Liam: With the continued development of test and evaluation procedures for robotics, it seems like EPE has stepped away from its pedigree in the bomb disposal industry?

Scott: The threats that Australian military members have encountered for several decades have a bad habit of going back to rudimentary principles. Our enemies will always revert to using devices such as IEDs, so many of the challenges that we’ve overcome and capabilities we’ve developed over several decades will remain critical. Thus, EPE will still have that remit for counter-IED and counter-CBRN capabilities. A current example is our project for the development of a common controller to allow an operator to manage multiple unmanned systems from a single controller. The outcome of this will be to maximise soldier performance while reducing the system, training and cognitive burden during the difficult counter-threat tasks.

But on the other side of the coin, the battlefield is always evolving! Whilst EPE started around the time of the Olympics. with the provision of bombsuits, unmanned ground vehicles, disruptors for threat device neutralisation and electronic countermeasures, we have continued to develop and have really expanded from there. Whether it’s protective equipment against IEDs or AI for unmanned drones to map out the battlefield – our primary goal remains the ongoing protection and safety of the operator.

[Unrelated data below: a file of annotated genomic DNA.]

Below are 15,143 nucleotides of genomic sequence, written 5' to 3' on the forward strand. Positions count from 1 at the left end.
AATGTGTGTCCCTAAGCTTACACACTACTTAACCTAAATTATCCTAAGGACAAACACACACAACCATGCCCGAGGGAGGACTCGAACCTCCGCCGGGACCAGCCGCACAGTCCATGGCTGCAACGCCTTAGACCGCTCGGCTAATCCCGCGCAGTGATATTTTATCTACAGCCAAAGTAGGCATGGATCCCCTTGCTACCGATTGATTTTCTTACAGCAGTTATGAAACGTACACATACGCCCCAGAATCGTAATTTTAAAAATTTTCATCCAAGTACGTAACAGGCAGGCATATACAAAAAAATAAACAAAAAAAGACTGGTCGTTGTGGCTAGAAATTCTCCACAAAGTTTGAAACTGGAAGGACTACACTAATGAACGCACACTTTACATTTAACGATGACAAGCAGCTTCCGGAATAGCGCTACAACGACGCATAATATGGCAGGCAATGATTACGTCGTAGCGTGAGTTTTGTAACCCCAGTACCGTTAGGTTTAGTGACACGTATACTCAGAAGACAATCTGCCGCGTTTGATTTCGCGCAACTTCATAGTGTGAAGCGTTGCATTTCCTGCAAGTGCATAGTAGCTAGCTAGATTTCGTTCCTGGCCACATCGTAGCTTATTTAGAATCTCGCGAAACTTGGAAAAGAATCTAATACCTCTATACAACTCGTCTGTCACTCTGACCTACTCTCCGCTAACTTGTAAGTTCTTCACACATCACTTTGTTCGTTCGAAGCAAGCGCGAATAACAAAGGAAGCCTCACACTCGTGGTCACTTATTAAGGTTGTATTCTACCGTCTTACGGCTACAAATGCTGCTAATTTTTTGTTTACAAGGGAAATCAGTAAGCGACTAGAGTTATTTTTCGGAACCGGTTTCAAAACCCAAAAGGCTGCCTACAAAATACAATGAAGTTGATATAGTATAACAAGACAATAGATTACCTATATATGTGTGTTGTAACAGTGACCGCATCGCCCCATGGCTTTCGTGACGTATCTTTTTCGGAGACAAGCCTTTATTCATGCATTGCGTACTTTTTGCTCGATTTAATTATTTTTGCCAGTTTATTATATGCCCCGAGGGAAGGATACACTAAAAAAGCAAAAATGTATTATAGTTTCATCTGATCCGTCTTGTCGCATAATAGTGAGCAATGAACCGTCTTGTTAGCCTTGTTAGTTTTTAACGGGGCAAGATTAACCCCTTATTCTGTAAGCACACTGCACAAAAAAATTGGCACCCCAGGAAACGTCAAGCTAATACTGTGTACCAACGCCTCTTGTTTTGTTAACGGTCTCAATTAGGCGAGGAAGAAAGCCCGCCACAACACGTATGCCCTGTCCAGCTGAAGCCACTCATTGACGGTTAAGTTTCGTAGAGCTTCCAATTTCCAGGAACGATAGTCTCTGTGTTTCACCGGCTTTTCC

Liam: What’s next on EPE’s agenda, you’ve mentioned that the company is looking to expand into AI?

Scott: EPE is increasingly focused on the artificial intelligence space for unmanned vehicles, and as we continue to develop our collaboration arrangements with Defence Innovation, CSIRO, DST STaR Shots Program and Queensland Defence Science Alliance we continue to strengthen in this area. Our goal is to keep the unmanned vehicles safe and controllable which will serve to remove the human as far as possible from the threat space. Therefore, our primary goal is to improve the ability for these vehicles to operate in a GPS and communication denied environment while still conducting their task on behalf of those operators ensuring that the human is out of harm’s way. We’ve got prototypes of vehicles which provide 3D mapping, as well as all of the functionality that makes up artificial intelligence including an ability to respond in its own right, learn from its activities and learn from its mistakes.

Liam: Will these artificial intelligence mechanisms include target indication?